Thousands of Sikhs lined the streets of Southampton in celebration of the religious festival Vaisakhi.

Bevois Valley was filled with colour as many walked out to the sound of the procession.

Organised by Gurdwara Nanaksar, the procession started at the Gurdwara temple on Onslow Road, before turning down to Cranbury Avenue, down Derby Road and then up to Northbrook Road before joining St Mary’s Road.

Then it went around Charlotte Place roundabout before going up The Avenue, turning to Lodge Road before being back on Onslow Road.

The event saw dozens of people watch the procession go by from their front door, while many people gave out drinks and samosas to those watching.

Vaisakhi is one of the most important events in the Sikh calendar, commemorating the formation of the Khalsa Panth, the community of committed Sikhs, by Guru Gobind Singh, in 1699.

Malkeat Singh, member of the Gurdwara Council and part of the team who organised the procession, said: “Vaisakhi is one of the most important events in the Sikh calendar and in Southampton we celebrate it will all four Gurdwaras.

"It is part of a big procession which brings all the communities together and as part of a procession you have hymns being sung.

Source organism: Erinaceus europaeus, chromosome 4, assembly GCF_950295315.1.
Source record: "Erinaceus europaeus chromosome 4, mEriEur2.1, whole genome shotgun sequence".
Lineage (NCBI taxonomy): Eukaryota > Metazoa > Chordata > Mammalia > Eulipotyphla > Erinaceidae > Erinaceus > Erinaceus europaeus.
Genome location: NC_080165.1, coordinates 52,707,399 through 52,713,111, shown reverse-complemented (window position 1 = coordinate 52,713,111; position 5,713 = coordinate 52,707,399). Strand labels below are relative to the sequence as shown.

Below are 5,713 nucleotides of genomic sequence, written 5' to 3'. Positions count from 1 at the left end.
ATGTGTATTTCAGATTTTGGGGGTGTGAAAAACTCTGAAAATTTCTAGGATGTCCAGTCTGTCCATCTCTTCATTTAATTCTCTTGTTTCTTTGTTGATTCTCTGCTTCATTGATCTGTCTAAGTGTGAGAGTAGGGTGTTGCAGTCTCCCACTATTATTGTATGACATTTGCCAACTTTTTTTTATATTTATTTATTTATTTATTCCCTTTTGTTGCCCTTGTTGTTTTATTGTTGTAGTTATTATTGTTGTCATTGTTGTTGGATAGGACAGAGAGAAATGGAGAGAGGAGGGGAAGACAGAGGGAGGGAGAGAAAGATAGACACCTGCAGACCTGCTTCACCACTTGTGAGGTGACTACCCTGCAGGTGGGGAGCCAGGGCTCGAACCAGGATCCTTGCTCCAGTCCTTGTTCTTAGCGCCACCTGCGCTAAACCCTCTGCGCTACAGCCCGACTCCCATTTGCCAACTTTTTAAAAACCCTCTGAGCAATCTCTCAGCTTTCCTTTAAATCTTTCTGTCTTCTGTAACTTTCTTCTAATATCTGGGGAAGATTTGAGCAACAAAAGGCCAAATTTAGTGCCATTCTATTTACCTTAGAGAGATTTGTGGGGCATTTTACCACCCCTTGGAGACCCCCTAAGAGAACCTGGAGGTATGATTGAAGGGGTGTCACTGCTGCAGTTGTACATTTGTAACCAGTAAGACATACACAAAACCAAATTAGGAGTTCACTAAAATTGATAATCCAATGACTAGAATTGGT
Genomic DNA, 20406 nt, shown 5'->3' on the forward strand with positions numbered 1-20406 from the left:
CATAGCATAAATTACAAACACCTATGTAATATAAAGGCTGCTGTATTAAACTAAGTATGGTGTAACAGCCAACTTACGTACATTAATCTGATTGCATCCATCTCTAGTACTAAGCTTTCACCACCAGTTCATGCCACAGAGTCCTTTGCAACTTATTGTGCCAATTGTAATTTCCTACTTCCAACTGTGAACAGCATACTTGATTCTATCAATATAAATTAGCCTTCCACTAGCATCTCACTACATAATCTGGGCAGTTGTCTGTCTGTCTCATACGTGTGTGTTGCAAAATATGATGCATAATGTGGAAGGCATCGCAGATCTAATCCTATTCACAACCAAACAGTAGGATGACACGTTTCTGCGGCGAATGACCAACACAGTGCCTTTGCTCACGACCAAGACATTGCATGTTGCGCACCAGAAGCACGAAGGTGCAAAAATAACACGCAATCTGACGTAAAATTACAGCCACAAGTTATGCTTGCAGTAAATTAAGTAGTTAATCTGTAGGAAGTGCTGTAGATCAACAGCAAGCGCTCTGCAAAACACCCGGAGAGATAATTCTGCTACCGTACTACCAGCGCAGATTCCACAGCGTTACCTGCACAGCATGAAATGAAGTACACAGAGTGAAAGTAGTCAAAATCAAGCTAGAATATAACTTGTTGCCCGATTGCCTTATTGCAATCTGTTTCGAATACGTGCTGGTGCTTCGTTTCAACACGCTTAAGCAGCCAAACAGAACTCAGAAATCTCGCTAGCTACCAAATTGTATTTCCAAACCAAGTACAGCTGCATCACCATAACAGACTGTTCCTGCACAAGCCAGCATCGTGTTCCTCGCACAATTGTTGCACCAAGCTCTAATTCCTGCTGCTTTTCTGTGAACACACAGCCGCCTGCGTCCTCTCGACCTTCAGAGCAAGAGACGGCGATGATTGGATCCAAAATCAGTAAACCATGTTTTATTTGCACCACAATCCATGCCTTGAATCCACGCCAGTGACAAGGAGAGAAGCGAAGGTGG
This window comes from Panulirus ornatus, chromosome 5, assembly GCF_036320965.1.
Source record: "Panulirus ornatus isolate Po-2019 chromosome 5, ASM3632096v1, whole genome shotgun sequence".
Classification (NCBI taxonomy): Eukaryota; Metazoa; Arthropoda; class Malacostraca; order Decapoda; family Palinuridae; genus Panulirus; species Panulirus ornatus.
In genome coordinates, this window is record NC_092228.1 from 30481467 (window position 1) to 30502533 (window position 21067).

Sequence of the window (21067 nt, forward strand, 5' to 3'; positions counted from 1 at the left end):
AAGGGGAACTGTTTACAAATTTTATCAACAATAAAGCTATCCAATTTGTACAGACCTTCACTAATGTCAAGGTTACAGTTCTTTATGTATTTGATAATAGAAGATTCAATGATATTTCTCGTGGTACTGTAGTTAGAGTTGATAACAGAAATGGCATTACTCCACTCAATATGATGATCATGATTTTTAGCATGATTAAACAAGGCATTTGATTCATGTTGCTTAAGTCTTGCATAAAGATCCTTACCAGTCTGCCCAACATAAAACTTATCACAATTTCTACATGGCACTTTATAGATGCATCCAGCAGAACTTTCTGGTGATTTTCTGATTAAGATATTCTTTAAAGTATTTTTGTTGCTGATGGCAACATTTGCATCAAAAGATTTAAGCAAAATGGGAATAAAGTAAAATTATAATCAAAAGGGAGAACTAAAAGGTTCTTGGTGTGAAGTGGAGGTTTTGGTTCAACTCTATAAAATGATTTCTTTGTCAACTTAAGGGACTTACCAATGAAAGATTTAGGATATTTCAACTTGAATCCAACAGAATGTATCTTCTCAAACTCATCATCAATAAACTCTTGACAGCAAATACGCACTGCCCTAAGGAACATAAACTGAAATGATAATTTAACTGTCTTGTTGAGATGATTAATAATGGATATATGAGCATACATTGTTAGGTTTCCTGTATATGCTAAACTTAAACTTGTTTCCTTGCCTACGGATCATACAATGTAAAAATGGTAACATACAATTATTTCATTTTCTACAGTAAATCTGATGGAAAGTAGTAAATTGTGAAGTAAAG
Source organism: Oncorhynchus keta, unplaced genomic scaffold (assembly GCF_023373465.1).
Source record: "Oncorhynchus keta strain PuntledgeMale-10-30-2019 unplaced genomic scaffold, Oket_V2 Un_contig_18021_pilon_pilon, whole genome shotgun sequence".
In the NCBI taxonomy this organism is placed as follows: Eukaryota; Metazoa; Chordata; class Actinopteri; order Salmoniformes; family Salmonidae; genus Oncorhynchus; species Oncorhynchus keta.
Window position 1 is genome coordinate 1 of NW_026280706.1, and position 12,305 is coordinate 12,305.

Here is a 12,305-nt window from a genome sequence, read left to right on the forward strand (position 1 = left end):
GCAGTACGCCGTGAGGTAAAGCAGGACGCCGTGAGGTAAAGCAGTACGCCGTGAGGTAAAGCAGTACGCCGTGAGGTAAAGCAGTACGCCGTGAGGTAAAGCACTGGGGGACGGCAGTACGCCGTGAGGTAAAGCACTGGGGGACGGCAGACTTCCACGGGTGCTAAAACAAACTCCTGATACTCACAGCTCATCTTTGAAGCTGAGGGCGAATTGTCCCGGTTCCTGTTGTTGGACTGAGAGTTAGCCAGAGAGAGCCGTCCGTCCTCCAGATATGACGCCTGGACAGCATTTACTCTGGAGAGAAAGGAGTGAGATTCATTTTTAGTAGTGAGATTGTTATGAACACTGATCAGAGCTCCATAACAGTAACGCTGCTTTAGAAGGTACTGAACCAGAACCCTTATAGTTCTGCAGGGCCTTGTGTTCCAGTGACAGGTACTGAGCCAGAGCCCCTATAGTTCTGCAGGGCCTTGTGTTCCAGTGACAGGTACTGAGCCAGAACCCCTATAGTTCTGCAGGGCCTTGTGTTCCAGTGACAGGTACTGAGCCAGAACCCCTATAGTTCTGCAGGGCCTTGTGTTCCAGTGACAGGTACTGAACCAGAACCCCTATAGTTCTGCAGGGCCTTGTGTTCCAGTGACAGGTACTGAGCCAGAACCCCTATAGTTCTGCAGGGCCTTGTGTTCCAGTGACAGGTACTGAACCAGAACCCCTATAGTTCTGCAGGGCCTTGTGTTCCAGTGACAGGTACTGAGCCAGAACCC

“There will also be martial arts displays that will happen throughout the procession.

“Southampton is a multicultural city with many faiths and we want to invite all communities to come to celebrate this with us to show how wonderful and inclusive the city of Southampton is.

“On behalf of the Gurdwara Council I would like to wish everybody a happy Vaisakhi and I do hope everyone taking part today will enjoy themselves.”

He added: “We are a very close-knit community, we come together on all occasions good and bad to support one another and be part of the occasion.”

Before setting off, various leaders gave a speech, alongside the leader of the city council, Lorna Fielker and MP for Southampton Test, Dr Alan Whitehead.

During the procession, many walked out of their front doors as the sound of drums filled the streets.

One resident of Cranbury Avenue, who did not wish to be named, said: “I started hearing the drums and I came outside and saw the seas of people here.

“They have had it every year since I have lived here and it’s so nice that they allow us to watch them celebrate the festival.

"It’s also so nice of them to offer some lovely food.”